It’s Time To Par-Tea For National Tea Day

Celebrate National Tea Day this Saturday 21st April – Sunday 22nd April 2018 at Chiswick House and Gardens

This weekend sees the biggest Par-TEA of the year, The UK’s only dedicated tea festival – National Tea Day with a show-stopping agenda, packed full of everything you can imagine to celebrate our nations favourite drink; TEA.

To celebrate, we’ve been lucky enough to talk to tea expert Lady Nadine, owner of a Gloucs tea room, who reveals the correct way to take tea, with her personal advice on the etiquette of taking tea.

Although the story of tea begins in China, us Brits have been drinking tea for some 350 years, since its introduction into London coffee houses. Although a less formal affair today, tea is the nation’s favourite drink, with Brits consuming over 17,031 cups over a lifetime.

To celebrate National Tea Day, TOAST.Life  has been speaking to tea room owner and etiquette expert Lady Nadine Sampson-Carr about how to take tea in the traditional way, sharing her advice on accepting an invitation, table manners, how to hold your cup, and what not to do when drinking your tea as well as top tips on hosting a tea party.

Tea Festival


Always RSVP
Always acknowledge and respond to an invitation.

Table Crockery
As a guest it is impolite to move any items of crockery on the table

Drinking Your Tea

First and foremost, never hold your cup with your little finger extend. This is improper and in most social settings is considered rude. Place your index finger into the handle of the cup up to the knuckle while placing your thumb on the top of the handle to secure the cup. The bottom of the handle should then rest on your third finger. The fourth and fifth fingers should curve back towards your wrist. 

Stirring Your Tea

Be careful not to clink your spoon against the cup Gently switch the spoon back and forth without touching the sides of the cup. Never take a drink of your tea without removing the spoon first and never, ever sip from the spoon.Holding Your Tea If seated at a table, do not lift the saucer and when taking a sip of tea do not look around at other guests, but lower your eyes so you can see what you are doing so you don’t spill your tea. If standing, lift your saucer with the cup.

Scones are a traditional part of proper tea. Split the scone with a knife and once used, lay gently on the side of the plate. Clotted cream is usually placed on the scone first and then topped off with just sufficient jam or curds so as not to overflow the scone. Be sure to take small bites so that you can participate in conversation without a full mouth.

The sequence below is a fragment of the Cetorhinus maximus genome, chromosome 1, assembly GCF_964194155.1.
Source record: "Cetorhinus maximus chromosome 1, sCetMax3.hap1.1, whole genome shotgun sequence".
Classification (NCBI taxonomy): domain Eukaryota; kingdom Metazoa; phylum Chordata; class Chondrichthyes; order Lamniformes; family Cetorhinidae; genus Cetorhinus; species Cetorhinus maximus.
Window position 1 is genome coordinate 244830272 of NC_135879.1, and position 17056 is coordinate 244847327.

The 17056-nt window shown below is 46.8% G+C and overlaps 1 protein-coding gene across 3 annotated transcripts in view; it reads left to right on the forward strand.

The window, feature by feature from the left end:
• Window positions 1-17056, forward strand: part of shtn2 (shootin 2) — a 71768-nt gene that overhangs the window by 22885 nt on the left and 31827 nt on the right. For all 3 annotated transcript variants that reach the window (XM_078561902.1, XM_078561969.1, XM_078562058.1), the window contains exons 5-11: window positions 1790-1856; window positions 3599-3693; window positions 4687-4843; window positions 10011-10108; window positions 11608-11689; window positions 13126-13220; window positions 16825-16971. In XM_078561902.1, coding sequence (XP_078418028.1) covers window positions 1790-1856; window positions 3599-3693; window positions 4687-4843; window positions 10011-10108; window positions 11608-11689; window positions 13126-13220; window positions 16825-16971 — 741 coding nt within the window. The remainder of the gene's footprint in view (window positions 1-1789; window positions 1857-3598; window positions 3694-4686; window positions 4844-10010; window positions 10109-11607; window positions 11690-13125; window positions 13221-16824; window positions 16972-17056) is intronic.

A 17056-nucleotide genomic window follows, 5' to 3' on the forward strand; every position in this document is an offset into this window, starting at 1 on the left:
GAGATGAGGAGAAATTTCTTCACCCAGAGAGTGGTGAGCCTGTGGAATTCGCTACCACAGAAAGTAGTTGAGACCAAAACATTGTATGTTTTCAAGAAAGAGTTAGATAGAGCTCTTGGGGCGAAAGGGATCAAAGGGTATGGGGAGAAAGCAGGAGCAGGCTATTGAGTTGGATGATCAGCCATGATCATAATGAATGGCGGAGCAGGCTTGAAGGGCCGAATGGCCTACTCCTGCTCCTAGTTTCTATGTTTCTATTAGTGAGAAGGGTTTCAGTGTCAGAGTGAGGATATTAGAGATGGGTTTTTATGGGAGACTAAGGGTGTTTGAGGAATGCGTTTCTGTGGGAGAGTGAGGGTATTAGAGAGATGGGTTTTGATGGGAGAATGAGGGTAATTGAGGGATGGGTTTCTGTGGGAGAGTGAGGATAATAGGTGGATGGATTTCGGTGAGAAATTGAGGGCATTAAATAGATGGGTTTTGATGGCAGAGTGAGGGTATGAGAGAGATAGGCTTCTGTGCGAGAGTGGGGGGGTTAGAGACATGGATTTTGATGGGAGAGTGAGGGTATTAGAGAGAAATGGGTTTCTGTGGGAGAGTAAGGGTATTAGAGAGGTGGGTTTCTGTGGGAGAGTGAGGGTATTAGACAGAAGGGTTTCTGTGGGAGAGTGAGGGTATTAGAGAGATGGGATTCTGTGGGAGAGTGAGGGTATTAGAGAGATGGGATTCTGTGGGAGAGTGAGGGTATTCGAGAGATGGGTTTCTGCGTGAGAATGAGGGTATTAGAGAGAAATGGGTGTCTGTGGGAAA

Resting Utensils
You can rest utensils when you’re taking a break from eating. You simply put your fork and knife in the centre of your plate with the tips facing each other in an inverted V or rest your knife on the top right of your plate, diagonally, with the fork nearby. These two resting positions, signal that you’re not ready to have your plate removed. When each course is finished, your knife and fork should be placed on your plate side-by-side diagonally (at four o’clock if your plate were a clock face), the blade of your knife should face inward. 

Pick up the napkin unfold it and place it on your lap. If you must leave the table for any reason, simply lay the napkin in your chair and not on the table. Never blot or wipe your lipstick with linen or cloth napkin and never use your napkin as  a handkerchief. 

The End Of Tea 
The hostess will signal the end of the tea by picking up her napkin. Eveyone else will then pick up their napkin by the center and loosely lay to the left of their plate.



Invitations Are a Must 

When inviting friends to an afternoon tea. This gives the hostess the opportunity to instruct her guests on what to wear or bring to the tea. Other items for the tea table will depend on what is being served. If scones are offered, knives will be needed or forks for cake. Small bowls of jams, curds, and clotted cream will be necessary along with a serving spoon for each bowl.

The Table 
An intimate gathering with just a few friends allows for all the guests to be seated at one table. China is used but the pieces do not have to match, and bone china is not necessary. A nice tablecloth is essential along with cloth or linen napkins. Of course you will need cups and saucers , plates, tea spoons, sugar bowl, sugar tongs, tea strainer and a lemon dish.

Pouring The Tea
Once everybody is seated, the hostess pours the tea and always ensures that each guest's cup is full, but not overfilled. The hostess then offers milk (never cream, since it is too heavy for tea), sugar, or lemon. Milk and lemon must never be added to the same cup, since citrus instantly spoils the milk. 

Tradition states to pour milk into the cup before the tea. This was done to prevent the glaze on delicate tea cups from cracking. We do not have that problem today, so add the milk after the tea so that you can judge how much to use based on the colour change.

Each place setting should have a napkin. Sometimes it is placed on the tea plate and other times beside the plate. There are several layouts for the napkin, buffet style teas often have the napkins stacked beside silverware. 

Lady Nadine is attending the National Tea Day festival at Chiswick House from the 21st April – 22nd April 2017. For tickets, head over to their website now: www.nationalteaday.co.uk

National Tea Day  (1)


Posted in Inspire Me

by Inspire Me
on on 18 April 2018

  afternoon tea, tea, tea party

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